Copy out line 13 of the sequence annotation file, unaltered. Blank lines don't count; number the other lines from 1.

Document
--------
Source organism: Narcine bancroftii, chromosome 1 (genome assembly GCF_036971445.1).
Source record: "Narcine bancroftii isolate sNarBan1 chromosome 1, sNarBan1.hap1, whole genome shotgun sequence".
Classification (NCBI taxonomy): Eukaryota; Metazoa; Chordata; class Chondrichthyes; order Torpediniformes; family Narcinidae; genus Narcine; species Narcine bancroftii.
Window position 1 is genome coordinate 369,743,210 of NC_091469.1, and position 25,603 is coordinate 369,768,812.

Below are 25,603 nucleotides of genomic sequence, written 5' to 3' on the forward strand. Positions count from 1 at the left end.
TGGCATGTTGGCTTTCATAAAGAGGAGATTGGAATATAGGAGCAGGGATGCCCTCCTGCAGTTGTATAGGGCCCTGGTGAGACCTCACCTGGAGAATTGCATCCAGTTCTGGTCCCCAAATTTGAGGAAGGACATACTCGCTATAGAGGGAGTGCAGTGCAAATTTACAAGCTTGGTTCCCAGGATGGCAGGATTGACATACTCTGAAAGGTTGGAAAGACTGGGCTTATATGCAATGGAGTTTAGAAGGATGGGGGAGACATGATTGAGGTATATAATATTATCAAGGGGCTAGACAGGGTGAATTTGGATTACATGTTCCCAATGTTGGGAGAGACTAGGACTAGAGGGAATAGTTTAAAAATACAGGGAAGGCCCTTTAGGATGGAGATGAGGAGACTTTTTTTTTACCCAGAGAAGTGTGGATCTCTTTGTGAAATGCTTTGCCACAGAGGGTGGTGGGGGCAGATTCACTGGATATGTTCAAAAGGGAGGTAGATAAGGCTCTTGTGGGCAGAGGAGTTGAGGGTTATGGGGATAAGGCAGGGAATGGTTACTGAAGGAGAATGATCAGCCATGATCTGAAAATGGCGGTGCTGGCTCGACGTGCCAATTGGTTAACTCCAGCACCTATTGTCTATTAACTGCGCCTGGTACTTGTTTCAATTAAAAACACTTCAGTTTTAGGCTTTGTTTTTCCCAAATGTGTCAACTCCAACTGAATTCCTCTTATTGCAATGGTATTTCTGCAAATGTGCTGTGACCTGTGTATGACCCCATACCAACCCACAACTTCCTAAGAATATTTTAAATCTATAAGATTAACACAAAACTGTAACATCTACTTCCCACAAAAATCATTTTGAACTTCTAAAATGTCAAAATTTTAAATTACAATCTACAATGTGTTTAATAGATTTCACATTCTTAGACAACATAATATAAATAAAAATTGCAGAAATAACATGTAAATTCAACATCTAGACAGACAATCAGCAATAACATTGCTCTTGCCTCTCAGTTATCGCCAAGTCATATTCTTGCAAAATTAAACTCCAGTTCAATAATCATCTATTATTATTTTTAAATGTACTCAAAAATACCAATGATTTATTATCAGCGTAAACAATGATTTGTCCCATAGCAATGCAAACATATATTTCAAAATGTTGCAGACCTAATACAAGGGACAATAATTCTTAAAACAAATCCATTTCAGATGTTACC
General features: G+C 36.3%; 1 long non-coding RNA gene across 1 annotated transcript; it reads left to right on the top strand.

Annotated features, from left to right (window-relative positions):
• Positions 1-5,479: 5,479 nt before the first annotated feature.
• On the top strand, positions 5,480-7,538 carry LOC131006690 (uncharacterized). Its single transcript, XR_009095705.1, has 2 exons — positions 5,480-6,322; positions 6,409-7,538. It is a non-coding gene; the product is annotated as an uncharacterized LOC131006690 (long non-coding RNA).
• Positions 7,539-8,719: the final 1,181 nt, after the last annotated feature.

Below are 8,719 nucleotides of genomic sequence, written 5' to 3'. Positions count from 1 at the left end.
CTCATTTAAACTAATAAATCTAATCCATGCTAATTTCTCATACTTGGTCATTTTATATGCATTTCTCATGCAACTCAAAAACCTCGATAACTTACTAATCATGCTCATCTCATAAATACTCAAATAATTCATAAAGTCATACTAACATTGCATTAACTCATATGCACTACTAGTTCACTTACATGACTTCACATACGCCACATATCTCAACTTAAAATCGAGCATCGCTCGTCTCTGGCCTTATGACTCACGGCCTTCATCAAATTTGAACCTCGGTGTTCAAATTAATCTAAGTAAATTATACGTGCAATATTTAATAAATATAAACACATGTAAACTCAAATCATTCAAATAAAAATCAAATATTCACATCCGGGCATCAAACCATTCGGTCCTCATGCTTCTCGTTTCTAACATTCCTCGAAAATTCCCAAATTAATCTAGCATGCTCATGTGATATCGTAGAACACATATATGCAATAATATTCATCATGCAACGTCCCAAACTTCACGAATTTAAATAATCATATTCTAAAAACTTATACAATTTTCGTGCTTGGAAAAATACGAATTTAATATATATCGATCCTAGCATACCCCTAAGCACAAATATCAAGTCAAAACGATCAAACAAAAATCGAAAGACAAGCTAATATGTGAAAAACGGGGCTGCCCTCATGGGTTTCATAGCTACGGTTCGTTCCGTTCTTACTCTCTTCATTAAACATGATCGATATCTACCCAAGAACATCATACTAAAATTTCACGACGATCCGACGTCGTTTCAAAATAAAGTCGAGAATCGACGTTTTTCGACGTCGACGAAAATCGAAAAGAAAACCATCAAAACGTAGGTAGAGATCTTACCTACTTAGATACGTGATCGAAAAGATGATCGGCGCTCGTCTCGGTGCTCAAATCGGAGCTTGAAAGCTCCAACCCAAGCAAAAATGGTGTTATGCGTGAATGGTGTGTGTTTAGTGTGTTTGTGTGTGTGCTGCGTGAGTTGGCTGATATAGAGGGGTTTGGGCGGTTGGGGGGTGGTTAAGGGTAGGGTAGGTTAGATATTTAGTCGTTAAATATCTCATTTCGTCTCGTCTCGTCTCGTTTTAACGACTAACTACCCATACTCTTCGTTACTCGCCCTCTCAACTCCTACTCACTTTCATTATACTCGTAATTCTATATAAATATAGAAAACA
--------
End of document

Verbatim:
CTCATTTAAACTAATAAATCTAATCCATGCTAATTTCTCATACTTGGTCATTTTATATGCATTTCTCATGCAACTCAAAAACCTCGATAACTTACTAATCATGCTCATCTCATAAATACTCAAATAATTCATAAAGTCATACTAACATTGCATTAACTCATATGCACTACTAGTTCACTTACATGACTTCACATACGCCACATATCTCAACTTAAAATCGAGCATCGCTCGTCTCTGGCCTTATGACTCACGGCCTTCATCAAATTTGAACCTCGGTGTTCAAATTAATCTAAGTAAATTATACGTGCAATATTTAATAAATATAAACACATGTAAACTCAAATCATTCAAATAAAAATCAAATATTCACATCCGGGCATCAAACCATTCGGTCCTCATGCTTCTCGTTTCTAACATTCCTCGAAAATTCCCAAATTAATCTAGCATGCTCATGTGATATCGTAGAACACATATATGCAATAATATTCATCATGCAACGTCCCAAACTTCACGAATTTAAATAATCATATTCTAAAAACTTATACAATTTTCGTGCTTGGAAAAATACGAATTTAATATATATCGATCCTAGCATACCCCTAAGCACAAATATCAAGTCAAAACGATCAAACAAAAATCGAAAGACAAGCTAATATGTGAAAAACGGGGCTGCCCTCATGGGTTTCATAGCTACGGTTCGTTCCGTTCTTACTCTCTTCATTAAACATGATCGATATCTACCCAAGAACATCATACTAAAATTTCACGACGATCCGACGTCGTTTCAAAATAAAGTCGAGAATCGACGTTTTTCGACGTCGACGAAAATCGAAAAGAAAACCATCAAAACGTAGGTAGAGATCTTACCTACTTAGATACGTGATCGAAAAGATGATCGGCGCTCGTCTCGGTGCTCAAATCGGAGCTTGAAAGCTCCAACCCAAGCAAAAATGGTGTTATGCGTGAATGGTGTGTGTTTAGTGTGTTTGTGTGTGTGCTGCGTGAGTTGGCTGATATAGAGGGGTTTGGGCGGTTGGGGGGTGGTTAAGGGTAGGGTAGGTTAGATATTTAGTCGTTAAATATCTCATTTCGTCTCGTCTCGTCTCGTTTTAACGACTAACTACCCATACTCTTCGTTACTCGCCCTCTCAACTCCTACTCACTTTCATTATACTCGTAATTCTATATAAATATAGAAAACA